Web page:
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Who Is afraid of machines?

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We study how various types of machines, namely, information and communication technologies, software, and especially industrial robots, affect the demand for workers of different education, age, and gender. We do so by exploiting differences in the composition of workers across countries, industries and time. Our dataset comprises 10 high-income countries and 30 industries, which span roughly their entire economies, with annual observations over the period 1982–2005. The results suggest that software and robots reduced the demand for low and medium-skill workers, the young, and women — especially in manufacturing industries; but raised the demand for high-skill workers, older workers and men —especially in service industries. These findings are consistent with the hypothesis that automation technologies, contrary to other types of capital, replace humans performing routine tasks. We also find evidence for some types of workers, especially women, having shifted away from such tasks.

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  • Satiris Blanas & Gino Gancia & Sang Yoon (Tim) Lee, 2019. "Who Is afraid of machines?," Economics Working Papers 1661, Department of Economics and Business, Universitat Pompeu Fabra.
  • Handle: RePEc:upf:upfgen:1661
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    1. Daron Acemoglu & Pascual Restrepo, 2017. "Robots and Jobs: Evidence from US Labor Markets," Boston University - Department of Economics - Working Papers Series dp-297, Boston University - Department of Economics.
    2. David H. Autor & Frank Levy & Richard J. Murnane, 2003. "The skill content of recent technological change: an empirical exploration," Proceedings, Federal Reserve Bank of San Francisco, issue Nov.
    3. Aum, Sangmin & Lee, Sang Yoon (Tim) & Shin, Yongseok, 2018. "Computerizing industries and routinizing jobs: Explaining trends in aggregate productivity," Journal of Monetary Economics, Elsevier, vol. 97(C), pages 1-21.
    4. Luc Behaghel & Eve Caroli & Muriel Roger, 2014. "Age-biased Technical and Organizational Change, Training and Employment Prospects of Older Workers," Economica, London School of Economics and Political Science, vol. 81(322), pages 368-389, April.
    5. Patrick Aubert & Eve Caroli & Muriel Roger, 2006. "New technologies, organisation and age: firm-level evidence," Economic Journal, Royal Economic Society, vol. 116(509), pages 73-93, February.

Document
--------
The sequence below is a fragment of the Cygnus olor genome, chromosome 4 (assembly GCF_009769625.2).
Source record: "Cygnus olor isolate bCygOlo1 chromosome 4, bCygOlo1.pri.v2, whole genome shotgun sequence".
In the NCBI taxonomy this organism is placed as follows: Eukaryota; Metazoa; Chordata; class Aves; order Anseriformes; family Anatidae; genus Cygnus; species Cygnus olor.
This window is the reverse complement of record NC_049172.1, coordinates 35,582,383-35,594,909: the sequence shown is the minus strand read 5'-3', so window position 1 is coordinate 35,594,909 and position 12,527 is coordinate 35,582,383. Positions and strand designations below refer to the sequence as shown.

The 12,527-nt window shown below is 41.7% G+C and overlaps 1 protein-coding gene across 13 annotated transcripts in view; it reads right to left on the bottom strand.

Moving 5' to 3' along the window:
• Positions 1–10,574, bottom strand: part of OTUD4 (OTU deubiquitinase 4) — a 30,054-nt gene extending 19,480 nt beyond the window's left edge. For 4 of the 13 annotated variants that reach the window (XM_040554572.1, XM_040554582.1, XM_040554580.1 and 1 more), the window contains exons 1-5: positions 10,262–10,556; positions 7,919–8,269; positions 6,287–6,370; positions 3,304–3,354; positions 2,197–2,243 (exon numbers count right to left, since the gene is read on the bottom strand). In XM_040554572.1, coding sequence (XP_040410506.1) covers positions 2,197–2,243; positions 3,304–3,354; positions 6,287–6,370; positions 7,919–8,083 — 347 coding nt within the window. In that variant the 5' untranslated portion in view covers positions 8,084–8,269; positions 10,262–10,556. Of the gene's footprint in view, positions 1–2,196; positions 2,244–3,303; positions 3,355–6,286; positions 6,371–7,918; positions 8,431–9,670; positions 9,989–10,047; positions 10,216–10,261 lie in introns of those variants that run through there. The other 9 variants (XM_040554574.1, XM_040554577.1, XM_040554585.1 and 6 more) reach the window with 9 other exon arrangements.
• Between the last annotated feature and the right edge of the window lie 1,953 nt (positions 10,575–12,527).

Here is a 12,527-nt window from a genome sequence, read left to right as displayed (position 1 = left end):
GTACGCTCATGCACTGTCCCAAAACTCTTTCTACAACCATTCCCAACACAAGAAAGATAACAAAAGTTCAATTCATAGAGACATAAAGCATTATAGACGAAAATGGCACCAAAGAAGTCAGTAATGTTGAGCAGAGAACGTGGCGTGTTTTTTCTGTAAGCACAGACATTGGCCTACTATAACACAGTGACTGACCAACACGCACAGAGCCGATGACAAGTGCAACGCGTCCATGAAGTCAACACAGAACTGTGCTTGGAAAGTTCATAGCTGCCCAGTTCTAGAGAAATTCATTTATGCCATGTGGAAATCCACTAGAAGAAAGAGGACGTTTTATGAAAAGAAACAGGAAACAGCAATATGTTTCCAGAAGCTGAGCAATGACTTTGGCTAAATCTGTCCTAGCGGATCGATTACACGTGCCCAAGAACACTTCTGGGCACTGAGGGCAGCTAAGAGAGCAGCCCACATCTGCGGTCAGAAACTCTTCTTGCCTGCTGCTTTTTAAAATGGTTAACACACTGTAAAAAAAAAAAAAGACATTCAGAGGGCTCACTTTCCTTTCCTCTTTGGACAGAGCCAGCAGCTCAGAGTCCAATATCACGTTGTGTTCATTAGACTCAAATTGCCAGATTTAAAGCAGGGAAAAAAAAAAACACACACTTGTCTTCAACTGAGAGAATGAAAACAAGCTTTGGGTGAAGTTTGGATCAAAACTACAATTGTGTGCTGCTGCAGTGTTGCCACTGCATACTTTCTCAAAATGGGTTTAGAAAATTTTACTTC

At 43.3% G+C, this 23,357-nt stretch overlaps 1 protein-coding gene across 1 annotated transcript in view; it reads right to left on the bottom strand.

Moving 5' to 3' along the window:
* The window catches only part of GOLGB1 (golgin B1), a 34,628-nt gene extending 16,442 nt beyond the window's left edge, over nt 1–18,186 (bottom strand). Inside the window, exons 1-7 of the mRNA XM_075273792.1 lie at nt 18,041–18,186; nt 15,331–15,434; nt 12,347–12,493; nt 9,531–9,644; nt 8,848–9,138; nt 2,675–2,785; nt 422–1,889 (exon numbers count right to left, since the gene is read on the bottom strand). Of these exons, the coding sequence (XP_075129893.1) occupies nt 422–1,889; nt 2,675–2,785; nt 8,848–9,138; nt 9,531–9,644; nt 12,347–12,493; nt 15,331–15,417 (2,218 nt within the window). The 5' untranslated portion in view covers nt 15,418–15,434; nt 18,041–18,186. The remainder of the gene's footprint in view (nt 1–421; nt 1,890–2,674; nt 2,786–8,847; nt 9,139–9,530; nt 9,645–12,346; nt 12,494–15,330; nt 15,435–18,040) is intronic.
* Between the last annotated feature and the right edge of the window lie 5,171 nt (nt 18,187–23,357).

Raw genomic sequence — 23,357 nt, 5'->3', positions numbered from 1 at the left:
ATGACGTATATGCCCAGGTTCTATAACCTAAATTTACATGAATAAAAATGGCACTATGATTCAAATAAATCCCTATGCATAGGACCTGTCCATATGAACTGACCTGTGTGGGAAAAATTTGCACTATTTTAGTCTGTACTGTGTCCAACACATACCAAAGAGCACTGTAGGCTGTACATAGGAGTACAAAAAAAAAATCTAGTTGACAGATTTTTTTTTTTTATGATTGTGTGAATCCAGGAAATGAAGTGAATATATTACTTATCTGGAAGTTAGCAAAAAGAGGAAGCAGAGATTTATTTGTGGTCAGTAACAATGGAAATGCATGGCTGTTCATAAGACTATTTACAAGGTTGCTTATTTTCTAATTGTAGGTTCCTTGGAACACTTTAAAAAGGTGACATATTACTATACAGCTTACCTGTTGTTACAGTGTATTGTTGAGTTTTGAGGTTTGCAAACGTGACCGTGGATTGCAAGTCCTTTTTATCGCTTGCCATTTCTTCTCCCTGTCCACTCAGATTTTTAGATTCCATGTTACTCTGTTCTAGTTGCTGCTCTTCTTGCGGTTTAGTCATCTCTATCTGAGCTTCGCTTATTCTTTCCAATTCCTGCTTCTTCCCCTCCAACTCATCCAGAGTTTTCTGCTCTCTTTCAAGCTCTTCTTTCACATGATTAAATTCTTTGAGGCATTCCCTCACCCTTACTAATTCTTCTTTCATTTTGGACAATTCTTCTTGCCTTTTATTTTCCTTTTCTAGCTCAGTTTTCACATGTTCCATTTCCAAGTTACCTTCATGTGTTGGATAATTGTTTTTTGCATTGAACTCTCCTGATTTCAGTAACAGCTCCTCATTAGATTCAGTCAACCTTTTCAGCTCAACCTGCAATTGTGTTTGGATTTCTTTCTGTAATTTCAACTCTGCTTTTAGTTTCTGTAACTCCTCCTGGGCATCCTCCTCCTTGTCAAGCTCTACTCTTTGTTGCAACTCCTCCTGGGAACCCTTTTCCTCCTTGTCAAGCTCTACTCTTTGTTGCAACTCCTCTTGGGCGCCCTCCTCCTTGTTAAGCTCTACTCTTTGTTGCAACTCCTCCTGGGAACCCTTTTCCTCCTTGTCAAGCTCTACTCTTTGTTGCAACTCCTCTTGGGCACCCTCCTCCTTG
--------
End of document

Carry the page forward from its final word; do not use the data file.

6. Daron Acemoglu & Pascual Restrepo, 2017. "Robots and Jobs: Evidence from US Labor Markets," Boston University - Department of Economics - The Institute for Economic Development Working Papers Series dp-297, Boston University - Department of Economics.
    7. repec:dau:papers:123456789/10051 is not listed on IDEAS
    8. Daron Acemoglu & Gino Gancia & Fabrizio Zilibotti, 2015. "Offshoring and Directed Technical Change," American Economic Journal: Macroeconomics, American Economic Association, vol. 7(3), pages 84-122, July.
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    10. Eli Berman & John Bound & Zvi Griliches, 1994. "Changes in the Demand for Skilled Labor within U. S. Manufacturing: Evidence from the Annual Survey of Manufactures," The Quarterly Journal of Economics, Oxford University Press, vol. 109(2), pages 367-397.
    11. Bartel, Ann P & Sicherman, Nachum, 1993. "Technological Change and Retirement Decisions of Older Workers," Journal of Labor Economics, University of Chicago Press, vol. 11(1), pages 162-183, January.
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    Cited by:

    1. Sotiris Blanas, 2019. "The distinct effects of information technologies and communication technologies on the age-skill composition of labour demand," Working Paper Research 365, National Bank of Belgium.

    More about this item

    Keywords

    Automation; robots; employment; labor demand; labor income share.;

    JEL classification:

    • J21 - Labor and Demographic Economics - - Demand and Supply of Labor - - - Labor Force and Employment, Size, and Structure
    • J23 - Labor and Demographic Economics - - Demand and Supply of Labor - - - Labor Demand
    • O33 - Economic Development, Innovation, Technological Change, and Growth - - Innovation; Research and Development; Technological Change; Intellectual Property Rights - - - Technological Change: Choices and Consequences; Diffusion Processes

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